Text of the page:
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Boxbomb's first full-length finds the band building from their grunge base with an ambitious span of assorted genres including country and blues.


My Obsession
(Tragic Hero Records)


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On 2006's Golden EP, Raleigh-based quartet Boxbomb outlined a peculiar brand of melodic grunge laced with hard rock. What's more peculiar about their sound is it earned them a spot on Tragic Hero Records, a Raleigh label more accustomed to screamers like Alesana and post-emo darlings Yearling than modern rockers like Boxbomb. The band's first full-length, My Obsession, finds Boxbomb looking to expand on and improve on the sounds from Golden, building from their grunge base with an ambitious span of assorted genres including country and blues.

But the genre-jumping of My Obsession is a bit confusing, as the grunge that the band does best gets lost in the midst of so many other sounds and emotions. "Monotony" and "Get What You Pay For" are angst-ridden purges, with flashes of Nirvana and even early Incubus. On "Monotony," Ryan Gustafson nods to Billy Corgan, singing that he's "still so full of rage/ now I'm still just a rat in a cage." The title track finds haunting chants offset by Gustafson's high-pitched wail, both ultimately pierced by dueling guitar solos. It fades into an intro for the trippy but elegant "Further." Meanwhile, "Let Go," "James St." and "Good Boy" are drenched in Whiskeytown suds. Clad in boots, Boxbomb's earnest gloom is a bit heavy-handed.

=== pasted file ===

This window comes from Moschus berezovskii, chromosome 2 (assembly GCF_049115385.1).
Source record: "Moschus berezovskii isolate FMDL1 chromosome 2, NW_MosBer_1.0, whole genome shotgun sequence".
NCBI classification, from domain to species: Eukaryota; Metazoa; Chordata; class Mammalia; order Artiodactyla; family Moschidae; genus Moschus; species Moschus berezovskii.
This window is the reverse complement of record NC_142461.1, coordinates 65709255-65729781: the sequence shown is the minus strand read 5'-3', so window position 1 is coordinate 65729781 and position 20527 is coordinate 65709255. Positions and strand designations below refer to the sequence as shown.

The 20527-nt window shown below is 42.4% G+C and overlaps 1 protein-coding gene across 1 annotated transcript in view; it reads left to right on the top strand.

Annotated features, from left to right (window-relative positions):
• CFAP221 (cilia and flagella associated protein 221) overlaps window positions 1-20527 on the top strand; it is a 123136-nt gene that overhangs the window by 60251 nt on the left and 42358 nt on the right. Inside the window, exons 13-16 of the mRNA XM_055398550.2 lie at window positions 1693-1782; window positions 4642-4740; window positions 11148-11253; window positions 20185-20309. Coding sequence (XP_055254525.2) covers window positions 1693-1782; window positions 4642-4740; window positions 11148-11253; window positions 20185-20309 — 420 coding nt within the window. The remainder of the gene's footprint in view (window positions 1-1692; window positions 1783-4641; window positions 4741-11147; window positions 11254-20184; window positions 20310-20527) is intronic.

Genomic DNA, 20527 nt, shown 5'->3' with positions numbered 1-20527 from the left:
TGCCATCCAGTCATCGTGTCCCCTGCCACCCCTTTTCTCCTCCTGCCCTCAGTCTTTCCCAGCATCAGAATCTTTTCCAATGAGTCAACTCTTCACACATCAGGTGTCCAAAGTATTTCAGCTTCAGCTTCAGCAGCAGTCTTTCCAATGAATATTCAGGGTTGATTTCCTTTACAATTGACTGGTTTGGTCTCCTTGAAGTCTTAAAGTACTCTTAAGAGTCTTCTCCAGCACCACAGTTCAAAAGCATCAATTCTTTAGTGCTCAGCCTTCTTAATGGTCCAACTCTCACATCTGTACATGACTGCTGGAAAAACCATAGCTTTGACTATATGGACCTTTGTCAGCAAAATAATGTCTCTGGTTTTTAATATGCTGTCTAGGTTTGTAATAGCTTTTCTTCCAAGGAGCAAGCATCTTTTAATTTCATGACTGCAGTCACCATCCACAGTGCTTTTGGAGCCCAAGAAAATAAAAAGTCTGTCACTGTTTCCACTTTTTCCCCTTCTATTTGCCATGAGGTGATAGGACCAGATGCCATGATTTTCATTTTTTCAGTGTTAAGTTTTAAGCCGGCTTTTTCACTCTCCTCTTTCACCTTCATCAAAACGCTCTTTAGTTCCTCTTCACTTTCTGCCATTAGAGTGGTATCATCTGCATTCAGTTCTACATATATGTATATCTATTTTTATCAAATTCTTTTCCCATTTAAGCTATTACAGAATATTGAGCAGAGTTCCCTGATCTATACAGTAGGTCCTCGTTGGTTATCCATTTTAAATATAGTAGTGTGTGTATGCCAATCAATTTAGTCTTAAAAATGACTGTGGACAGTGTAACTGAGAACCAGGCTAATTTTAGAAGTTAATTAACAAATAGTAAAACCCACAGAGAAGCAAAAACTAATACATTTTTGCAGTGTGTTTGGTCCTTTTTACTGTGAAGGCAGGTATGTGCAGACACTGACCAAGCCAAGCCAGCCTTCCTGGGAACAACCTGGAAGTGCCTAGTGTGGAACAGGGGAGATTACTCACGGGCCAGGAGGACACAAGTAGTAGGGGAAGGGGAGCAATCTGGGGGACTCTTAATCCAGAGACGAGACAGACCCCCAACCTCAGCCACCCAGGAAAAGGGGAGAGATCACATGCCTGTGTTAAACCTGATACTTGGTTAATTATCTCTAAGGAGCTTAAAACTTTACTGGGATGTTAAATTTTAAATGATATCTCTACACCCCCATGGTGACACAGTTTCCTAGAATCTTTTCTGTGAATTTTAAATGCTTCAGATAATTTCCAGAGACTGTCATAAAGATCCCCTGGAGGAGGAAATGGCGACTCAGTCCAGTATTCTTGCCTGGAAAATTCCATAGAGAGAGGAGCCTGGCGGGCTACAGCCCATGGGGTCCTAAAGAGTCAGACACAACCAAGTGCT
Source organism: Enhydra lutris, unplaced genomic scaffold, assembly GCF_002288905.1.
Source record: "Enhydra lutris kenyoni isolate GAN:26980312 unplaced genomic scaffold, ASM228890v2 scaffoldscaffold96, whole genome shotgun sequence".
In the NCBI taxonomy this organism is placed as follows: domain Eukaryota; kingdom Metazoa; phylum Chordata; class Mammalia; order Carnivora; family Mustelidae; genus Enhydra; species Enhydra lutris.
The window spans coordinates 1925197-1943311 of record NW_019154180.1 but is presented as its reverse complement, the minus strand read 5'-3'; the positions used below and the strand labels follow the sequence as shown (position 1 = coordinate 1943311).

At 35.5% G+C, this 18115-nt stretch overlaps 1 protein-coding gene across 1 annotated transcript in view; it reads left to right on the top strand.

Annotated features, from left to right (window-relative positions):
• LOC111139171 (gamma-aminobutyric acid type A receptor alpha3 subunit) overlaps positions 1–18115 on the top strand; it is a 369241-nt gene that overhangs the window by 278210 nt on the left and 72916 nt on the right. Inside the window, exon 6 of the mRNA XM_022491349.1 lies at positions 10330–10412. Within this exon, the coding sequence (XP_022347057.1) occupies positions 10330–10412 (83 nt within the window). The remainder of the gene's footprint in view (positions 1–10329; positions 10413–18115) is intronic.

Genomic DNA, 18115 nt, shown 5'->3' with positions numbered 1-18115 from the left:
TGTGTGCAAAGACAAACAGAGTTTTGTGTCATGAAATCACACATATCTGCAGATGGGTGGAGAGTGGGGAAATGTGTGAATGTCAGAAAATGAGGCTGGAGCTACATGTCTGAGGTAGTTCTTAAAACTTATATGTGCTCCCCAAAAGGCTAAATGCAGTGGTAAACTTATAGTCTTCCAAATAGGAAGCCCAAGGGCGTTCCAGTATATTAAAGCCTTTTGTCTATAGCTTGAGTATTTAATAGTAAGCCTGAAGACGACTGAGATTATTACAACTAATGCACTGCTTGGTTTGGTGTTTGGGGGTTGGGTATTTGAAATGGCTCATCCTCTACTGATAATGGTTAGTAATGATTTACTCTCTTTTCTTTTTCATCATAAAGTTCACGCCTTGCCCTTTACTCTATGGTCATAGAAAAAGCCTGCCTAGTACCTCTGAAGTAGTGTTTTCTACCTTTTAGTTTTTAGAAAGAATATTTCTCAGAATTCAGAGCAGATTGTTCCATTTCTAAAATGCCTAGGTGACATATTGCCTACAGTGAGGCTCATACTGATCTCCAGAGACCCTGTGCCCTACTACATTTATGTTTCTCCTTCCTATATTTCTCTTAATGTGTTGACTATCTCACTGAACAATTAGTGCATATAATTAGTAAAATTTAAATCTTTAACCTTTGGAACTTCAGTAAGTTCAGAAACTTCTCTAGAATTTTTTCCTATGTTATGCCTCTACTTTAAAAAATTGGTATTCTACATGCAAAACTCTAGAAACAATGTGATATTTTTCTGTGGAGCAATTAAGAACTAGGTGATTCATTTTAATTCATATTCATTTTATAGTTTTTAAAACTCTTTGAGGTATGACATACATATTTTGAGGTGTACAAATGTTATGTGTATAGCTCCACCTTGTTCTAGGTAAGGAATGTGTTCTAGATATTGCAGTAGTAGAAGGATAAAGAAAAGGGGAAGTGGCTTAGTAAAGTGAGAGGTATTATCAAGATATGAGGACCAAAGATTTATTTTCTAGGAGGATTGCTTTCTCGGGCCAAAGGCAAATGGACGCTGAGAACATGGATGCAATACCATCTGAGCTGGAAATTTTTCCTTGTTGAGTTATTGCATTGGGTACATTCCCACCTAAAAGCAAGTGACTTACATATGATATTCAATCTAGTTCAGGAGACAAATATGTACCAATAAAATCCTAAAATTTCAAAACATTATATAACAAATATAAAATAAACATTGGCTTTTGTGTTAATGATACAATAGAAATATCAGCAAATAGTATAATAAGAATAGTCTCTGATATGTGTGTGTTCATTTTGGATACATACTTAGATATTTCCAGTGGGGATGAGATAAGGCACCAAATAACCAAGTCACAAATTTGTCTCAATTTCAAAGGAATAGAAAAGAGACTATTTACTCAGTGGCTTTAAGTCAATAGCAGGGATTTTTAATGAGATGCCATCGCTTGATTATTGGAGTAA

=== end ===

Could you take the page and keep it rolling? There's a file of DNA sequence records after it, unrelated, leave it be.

But perhaps the stylistic shifts that throw My Obsession's direction are only a symptom of poor editing. With 13 tracks and a running time that pushes an hour, the disc drags near the end, stymied by a suite of slower songs that could have been reimagined or reserved. Still, My Obsession has its moments. It's just that they're part of a puzzle that only the band can answer: Who are you?

Boxbomb hosts a CD release show for My Obsession Friday, Dec. 14, at Cat's Cradle at 8:30 p.m. Yearling, Josh Moore and Barbarella open the free show. My Obsession will be available at the show, online Dec. 25 and in stores Feb. 5.


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